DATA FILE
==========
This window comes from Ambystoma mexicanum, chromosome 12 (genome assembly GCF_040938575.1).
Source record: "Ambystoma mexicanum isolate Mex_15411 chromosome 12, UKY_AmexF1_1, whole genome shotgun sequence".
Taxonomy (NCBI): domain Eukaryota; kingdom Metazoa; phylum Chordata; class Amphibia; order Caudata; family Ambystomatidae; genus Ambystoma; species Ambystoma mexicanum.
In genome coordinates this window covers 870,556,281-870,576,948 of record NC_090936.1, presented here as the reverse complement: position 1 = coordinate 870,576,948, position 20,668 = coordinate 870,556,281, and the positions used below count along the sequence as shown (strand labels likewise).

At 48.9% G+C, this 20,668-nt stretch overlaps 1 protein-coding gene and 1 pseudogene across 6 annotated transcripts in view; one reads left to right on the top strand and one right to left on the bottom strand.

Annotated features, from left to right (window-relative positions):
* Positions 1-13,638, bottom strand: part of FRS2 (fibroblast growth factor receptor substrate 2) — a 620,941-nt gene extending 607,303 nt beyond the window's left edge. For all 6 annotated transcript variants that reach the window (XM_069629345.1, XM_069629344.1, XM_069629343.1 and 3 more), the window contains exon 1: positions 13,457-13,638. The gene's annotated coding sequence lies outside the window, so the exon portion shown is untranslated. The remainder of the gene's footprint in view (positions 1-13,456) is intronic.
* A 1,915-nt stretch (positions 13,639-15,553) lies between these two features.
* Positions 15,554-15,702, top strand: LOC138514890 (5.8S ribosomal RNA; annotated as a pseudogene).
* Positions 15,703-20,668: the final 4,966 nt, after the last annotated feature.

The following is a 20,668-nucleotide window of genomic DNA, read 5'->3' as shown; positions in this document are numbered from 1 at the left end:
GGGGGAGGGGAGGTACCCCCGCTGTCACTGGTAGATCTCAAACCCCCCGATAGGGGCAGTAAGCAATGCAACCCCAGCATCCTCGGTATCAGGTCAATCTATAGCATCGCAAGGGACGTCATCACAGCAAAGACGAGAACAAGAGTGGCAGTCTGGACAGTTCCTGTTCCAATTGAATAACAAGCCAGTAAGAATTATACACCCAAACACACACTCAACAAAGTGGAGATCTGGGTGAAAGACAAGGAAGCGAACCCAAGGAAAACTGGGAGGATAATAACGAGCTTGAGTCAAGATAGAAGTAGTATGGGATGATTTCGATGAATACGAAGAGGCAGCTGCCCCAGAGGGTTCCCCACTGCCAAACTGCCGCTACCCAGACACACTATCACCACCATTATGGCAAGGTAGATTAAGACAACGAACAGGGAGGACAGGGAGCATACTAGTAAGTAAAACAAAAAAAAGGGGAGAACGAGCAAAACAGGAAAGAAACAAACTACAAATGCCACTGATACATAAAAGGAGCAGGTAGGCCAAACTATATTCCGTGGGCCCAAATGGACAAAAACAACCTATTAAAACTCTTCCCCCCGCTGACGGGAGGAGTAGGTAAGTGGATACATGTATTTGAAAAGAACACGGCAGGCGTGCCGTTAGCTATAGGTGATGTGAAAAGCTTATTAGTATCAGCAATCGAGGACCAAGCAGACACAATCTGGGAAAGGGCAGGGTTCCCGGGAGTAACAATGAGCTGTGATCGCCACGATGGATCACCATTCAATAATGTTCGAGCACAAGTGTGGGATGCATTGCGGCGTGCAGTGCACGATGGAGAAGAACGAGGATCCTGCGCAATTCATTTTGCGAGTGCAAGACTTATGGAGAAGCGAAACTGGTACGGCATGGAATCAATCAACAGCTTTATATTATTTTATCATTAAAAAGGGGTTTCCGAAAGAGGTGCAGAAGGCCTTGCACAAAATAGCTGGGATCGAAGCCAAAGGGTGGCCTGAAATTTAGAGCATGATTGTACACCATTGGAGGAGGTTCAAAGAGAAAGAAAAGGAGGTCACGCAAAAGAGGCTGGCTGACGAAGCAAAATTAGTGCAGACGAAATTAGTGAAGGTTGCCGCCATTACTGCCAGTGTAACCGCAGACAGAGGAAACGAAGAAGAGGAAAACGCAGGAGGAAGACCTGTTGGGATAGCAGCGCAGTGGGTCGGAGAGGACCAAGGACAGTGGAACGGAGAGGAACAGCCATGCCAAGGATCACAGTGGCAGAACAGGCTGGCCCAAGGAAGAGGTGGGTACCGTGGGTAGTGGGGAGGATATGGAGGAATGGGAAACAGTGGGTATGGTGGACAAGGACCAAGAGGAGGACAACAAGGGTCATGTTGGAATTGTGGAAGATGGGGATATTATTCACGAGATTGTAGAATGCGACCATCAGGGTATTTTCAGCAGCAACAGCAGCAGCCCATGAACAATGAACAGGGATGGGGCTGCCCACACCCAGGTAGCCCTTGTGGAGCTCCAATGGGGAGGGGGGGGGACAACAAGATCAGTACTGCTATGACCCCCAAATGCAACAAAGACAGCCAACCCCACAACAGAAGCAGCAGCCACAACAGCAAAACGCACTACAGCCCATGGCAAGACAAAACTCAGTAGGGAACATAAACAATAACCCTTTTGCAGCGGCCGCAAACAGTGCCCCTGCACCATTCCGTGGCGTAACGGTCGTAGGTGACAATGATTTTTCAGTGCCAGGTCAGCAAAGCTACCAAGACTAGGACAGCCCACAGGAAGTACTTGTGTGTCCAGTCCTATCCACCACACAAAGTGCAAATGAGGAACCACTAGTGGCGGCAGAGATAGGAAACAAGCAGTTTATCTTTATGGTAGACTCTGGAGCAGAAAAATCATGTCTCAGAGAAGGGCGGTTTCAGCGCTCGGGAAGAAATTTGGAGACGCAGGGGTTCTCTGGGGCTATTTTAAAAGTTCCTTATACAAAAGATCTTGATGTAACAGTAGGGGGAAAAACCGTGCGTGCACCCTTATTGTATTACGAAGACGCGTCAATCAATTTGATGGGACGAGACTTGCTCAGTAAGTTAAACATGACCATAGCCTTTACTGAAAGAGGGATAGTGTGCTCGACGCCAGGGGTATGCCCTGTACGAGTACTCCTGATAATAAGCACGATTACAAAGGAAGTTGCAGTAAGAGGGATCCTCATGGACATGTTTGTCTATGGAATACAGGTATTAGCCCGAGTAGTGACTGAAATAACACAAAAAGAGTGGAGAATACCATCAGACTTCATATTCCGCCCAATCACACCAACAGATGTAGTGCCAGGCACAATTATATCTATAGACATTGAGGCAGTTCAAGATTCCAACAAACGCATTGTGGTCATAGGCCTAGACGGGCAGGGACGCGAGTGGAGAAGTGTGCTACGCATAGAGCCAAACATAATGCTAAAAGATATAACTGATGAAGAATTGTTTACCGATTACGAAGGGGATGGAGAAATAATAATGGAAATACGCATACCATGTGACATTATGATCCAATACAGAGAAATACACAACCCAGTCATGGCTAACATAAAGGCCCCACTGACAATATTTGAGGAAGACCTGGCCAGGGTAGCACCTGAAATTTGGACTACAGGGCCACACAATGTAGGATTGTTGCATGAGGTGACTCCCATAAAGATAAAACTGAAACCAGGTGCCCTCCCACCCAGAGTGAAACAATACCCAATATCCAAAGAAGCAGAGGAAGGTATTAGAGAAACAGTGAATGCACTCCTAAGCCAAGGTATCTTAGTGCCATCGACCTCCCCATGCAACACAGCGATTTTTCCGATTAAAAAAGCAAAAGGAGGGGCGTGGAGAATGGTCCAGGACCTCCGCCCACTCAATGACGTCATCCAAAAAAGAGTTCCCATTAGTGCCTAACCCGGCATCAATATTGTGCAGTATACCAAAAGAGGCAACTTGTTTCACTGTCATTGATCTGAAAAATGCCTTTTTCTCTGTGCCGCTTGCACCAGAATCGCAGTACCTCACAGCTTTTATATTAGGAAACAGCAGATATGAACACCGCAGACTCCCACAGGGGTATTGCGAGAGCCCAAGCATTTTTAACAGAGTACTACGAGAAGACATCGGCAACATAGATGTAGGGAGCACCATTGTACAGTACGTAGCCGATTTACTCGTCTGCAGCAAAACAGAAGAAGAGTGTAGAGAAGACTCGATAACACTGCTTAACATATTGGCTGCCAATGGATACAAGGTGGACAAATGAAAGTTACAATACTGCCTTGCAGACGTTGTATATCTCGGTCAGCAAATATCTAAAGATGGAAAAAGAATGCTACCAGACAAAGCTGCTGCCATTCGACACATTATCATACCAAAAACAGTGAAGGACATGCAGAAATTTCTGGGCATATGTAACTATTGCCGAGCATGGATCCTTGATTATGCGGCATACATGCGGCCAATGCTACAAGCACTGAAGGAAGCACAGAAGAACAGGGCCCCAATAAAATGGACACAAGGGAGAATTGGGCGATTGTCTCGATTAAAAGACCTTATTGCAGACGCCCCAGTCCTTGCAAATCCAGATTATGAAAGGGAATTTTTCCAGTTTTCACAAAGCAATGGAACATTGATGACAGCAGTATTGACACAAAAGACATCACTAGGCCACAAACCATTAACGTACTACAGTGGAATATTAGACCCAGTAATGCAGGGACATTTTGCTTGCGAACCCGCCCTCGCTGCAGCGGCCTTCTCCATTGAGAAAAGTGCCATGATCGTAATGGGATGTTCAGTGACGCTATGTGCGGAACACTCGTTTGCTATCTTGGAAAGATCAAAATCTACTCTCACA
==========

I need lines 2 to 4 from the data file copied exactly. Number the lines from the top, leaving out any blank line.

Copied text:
Source record: "Ambystoma mexicanum isolate Mex_15411 chromosome 12, UKY_AmexF1_1, whole genome shotgun sequence".
Taxonomy (NCBI): domain Eukaryota; kingdom Metazoa; phylum Chordata; class Amphibia; order Caudata; family Ambystomatidae; genus Ambystoma; species Ambystoma mexicanum.
In genome coordinates this window covers 870,556,281-870,576,948 of record NC_090936.1, presented here as the reverse complement: position 1 = coordinate 870,576,948, position 20,668 = coordinate 870,556,281, and the positions used below count along the sequence as shown (strand labels likewise).